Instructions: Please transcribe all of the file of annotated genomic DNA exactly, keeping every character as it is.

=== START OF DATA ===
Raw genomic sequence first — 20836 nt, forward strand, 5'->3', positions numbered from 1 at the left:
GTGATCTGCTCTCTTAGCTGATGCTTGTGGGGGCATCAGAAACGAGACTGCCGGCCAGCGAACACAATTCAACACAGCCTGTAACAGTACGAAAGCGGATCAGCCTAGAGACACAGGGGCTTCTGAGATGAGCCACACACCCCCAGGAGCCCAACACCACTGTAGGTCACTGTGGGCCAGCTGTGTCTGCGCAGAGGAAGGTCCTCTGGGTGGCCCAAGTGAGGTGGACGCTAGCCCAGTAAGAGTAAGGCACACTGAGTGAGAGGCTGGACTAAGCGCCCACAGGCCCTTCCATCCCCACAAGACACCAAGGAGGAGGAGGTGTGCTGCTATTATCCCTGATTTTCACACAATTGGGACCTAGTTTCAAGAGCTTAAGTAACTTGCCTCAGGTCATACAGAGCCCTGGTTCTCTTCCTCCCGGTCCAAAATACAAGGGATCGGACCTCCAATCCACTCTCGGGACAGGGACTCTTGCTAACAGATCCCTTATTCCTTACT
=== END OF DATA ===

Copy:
Raw genomic sequence first — 20836 nt, forward strand, 5'->3', positions numbered from 1 at the left:
GTGATCTGCTCTCTTAGCTGATGCTTGTGGGGGCATCAGAAACGAGACTGCCGGCCAGCGAACACAATTCAACACAGCCTGTAACAGTACGAAAGCGGATCAGCCTAGAGACACAGGGGCTTCTGAGATGAGCCACACACCCCCAGGAGCCCAACACCACTGTAGGTCACTGTGGGCCAGCTGTGTCTGCGCAGAGGAAGGTCCTCTGGGTGGCCCAAGTGAGGTGGACGCTAGCCCAGTAAGAGTAAGGCACACTGAGTGAGAGGCTGGACTAAGCGCCCACAGGCCCTTCCATCCCCACAAGACACCAAGGAGGAGGAGGTGTGCTGCTATTATCCCTGATTTTCACACAATTGGGACCTAGTTTCAAGAGCTTAAGTAACTTGCCTCAGGTCATACAGAGCCCTGGTTCTCTTCCTCCCGGTCCAAAATACAAGGGATCGGACCTCCAATCCACTCTCGGGACAGGGACTCTTGCTAACAGATCCCTTATTCCTTACT